The following article was first published in the Victoria Times-Colonist of British Columbia on April 16, 2007
Thirteen-year-olds aren’t meant to have obituaries. The recent one for Carley Kohnen read that “she passed away tragically at Summit Park, Victoria.”
Carley, who was allergic to dairy products and peanuts, attended Lansdowne Middle School. The bubbly teen had been hanging out at the mall with her friends after school. She ate a burrito and then the group headed over to the park. Soon, Carley began struggling to breathe.
With her EpiPen in her locker at school, the friends called the ambulance, desperate to get help. But in an anaphylactic reaction, the severe form of allergic response, every second is precious. There just wasn’t enough time to save Carley.
Her death is shocking and tragic. But what British Columbians need to realize are two things: It didn’t have to happen and, if changes aren’t made to better protect allergic kids, it is likely to happen again.
Anaphylactic reactions can be prevented, through constant vigilance. This means reading ingredients on every label of every food package to avoid your allergy triggers.
It means always asking servers questions about menu items, and obeying the cardinal rule of the food-allergic: Never eat without your EpiPen auto-injector at hand – just in case an allergen has contaminated your food.
But vigilance and the teenager are an uneasy match. As Carley’s grieving father told the Times Colonist , teens – even allergic ones – think “they’re indestructible.”
His daughter, unfortunately, was not an anomaly. Teenagers are by far the most vulnerable group to fatality from food-allergic reactions. An Ontario study published in 2000 reviewed 20 deaths from reactions to peanuts and tree nuts. Most were girls aged 14 and 15.
A U.S. study has just been published in the April issue of the Journal of Allergy and Clinical Immunology. It examines 31 food allergy deaths, from which these stark facts emerge: Most were teenagers, and most were not carrying their auto-injectors and had eaten foods away from home.
The risk has also significantly increased because of the sheer volume of kids living with serious food allergies. In May 2004 the Mount Sinai Medical Center in New York published a groundbreaking study that identified a doubling of food allergy in five years. Dr. Hugh Sampson, the lead author, concluded that “nearly four per cent of Americans are afflicted … a prevalence much higher than appreciated in the past.”
That’s 11 million people, with the highest incidence in children. In Canada, researchers estimate a prevalence that’s just slightly less: About one million Canadians have food allergies.
As a society, we can do more to protect the legions of kids who today live with the risk of anaphylaxis. Parents of allergic kids instill the food-allergy rules. But once children are of school age, these rules need reinforcement from teachers and fellow students and friends.
The school’s culture is a kid’s culture. It needs to encourage them as teenagers to speak up about their allergies, to avoid risk-taking with food just as they learn not to get into a driver’s seat after drinking. The culture can help to drive home that they must always protect themselves. Many B.C. schools have anaphylaxis guidelines, but they are not consistent and consistently good throughout the province.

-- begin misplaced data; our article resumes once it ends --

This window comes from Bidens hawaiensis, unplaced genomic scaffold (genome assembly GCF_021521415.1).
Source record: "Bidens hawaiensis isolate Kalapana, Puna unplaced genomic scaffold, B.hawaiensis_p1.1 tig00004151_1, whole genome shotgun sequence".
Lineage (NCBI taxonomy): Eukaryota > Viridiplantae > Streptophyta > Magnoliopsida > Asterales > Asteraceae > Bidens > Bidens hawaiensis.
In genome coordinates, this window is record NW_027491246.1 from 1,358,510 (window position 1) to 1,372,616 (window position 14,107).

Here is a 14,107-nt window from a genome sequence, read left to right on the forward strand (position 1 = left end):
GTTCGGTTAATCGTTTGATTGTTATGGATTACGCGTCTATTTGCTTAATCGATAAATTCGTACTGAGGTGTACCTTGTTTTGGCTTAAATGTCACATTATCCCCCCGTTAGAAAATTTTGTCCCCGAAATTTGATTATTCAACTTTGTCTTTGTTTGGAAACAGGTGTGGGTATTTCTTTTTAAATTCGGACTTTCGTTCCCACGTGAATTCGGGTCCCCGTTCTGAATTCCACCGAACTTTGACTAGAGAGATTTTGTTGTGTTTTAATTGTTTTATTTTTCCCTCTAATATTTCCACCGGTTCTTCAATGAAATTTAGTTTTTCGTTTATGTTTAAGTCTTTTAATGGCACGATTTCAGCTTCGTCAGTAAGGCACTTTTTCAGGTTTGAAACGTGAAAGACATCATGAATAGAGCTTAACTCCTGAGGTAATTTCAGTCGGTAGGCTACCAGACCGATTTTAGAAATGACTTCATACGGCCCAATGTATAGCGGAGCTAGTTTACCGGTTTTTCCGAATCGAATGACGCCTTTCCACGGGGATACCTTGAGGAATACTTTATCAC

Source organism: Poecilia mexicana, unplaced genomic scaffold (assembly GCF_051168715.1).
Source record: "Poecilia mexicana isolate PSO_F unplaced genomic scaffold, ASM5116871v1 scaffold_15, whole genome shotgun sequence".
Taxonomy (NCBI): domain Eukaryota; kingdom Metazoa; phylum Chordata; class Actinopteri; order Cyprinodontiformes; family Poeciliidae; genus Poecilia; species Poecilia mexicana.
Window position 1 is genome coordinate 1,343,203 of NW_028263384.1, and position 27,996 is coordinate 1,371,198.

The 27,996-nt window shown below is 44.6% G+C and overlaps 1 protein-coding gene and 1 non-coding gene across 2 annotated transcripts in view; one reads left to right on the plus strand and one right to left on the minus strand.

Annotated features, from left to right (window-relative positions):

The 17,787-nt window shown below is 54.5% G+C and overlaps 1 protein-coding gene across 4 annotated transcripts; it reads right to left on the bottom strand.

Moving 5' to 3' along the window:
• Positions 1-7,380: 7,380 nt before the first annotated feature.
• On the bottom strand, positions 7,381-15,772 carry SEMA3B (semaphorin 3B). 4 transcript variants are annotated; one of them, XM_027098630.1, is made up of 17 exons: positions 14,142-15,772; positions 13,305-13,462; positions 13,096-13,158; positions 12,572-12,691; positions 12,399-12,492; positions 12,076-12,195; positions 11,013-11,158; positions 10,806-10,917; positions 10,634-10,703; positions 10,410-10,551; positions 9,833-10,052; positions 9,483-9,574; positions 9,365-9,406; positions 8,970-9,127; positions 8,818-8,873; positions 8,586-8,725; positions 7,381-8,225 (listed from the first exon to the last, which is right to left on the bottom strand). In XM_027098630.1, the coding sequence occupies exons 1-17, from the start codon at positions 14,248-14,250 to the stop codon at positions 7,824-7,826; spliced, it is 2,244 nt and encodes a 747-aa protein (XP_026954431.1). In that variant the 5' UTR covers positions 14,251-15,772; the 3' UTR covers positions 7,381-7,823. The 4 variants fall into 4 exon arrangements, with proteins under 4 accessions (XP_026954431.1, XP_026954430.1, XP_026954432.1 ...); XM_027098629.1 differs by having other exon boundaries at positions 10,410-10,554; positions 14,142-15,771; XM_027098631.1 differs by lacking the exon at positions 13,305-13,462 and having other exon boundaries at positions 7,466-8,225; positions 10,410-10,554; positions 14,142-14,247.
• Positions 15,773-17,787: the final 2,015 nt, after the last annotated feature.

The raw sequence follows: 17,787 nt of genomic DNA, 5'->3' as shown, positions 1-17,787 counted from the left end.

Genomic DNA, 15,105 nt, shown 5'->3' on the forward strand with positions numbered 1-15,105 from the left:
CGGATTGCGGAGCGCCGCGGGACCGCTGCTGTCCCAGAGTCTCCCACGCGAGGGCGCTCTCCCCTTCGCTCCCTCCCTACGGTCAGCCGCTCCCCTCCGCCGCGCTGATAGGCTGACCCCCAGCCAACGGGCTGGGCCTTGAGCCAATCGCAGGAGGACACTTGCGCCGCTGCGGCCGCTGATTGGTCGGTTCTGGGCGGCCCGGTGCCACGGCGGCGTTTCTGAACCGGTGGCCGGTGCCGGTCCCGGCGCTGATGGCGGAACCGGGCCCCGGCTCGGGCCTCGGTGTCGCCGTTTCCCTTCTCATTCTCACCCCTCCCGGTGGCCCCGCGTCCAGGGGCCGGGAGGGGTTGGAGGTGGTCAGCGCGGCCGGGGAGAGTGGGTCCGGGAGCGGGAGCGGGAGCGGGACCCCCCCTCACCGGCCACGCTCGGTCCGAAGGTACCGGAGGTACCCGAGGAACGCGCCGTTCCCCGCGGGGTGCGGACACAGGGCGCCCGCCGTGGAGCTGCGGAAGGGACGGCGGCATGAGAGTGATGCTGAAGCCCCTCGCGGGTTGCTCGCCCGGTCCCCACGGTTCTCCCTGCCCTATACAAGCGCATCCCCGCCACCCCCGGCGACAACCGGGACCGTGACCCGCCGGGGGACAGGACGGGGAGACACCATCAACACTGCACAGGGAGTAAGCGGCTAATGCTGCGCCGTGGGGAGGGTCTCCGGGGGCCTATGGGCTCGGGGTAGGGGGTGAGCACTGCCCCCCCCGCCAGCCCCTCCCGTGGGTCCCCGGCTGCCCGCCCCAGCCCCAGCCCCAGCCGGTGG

That’s why a private member’s bill – the B.C. Anaphylactic Student Protection Act, known as Bill M 210 – deserves to be passed. On March 28, David Cubberley, the New Democrats’ education critic, introduced the bill. It requires that every school board:
* Establish an anaphylactic policy with strategies to reduce exposure to allergy triggers;
* Have a plan for communicating information about life-threatening allergies to staff, students and parents;
* Offer staff regular training on serious allergies, including the use of an auto-injector.
It is fair, workable legislation, modeled after Sabrina’s Law in Ontario. That law is named for Sabrina Shannon, another 13-year-old who died of anaphylaxis – after eating French fries in her school cafeteria.
But instead of Bill M210, Education Minister Shirley Bond is proposing a “policy advisory group” to begin looking at anaphylaxis in B.C.’s schools. This is inadequate. It fails to address the new reality, the soaring incidence of food allergy in the schools and the level of risk. There is a need – now – for province-wide preparation for anaphylactic emergencies.
To be able to think fast in an anaphylactic crisis, an educator needs to be confident about when and how to use the EpiPen with its sheathed needle. It’s easy to use, but people often delay using it. That’s dangerous: Carley and Sabrina succumbed swiftly. So did another teen in Edmonton last year, and others in the United States.
Sabrina’s dad, Mike Shannon, today lives in Victoria and has spoken in support of Bill M 210. There are now too many parents in this city who have lost daughters to anaphylaxis, too many devastated young friends.
It’s time to develop a comprehensive anaphylaxis approach in the schools, in the hope that this may raise awareness just enough to prevent more tragedies. Legislation is needed to protect students with allergies. All it takes is the political will.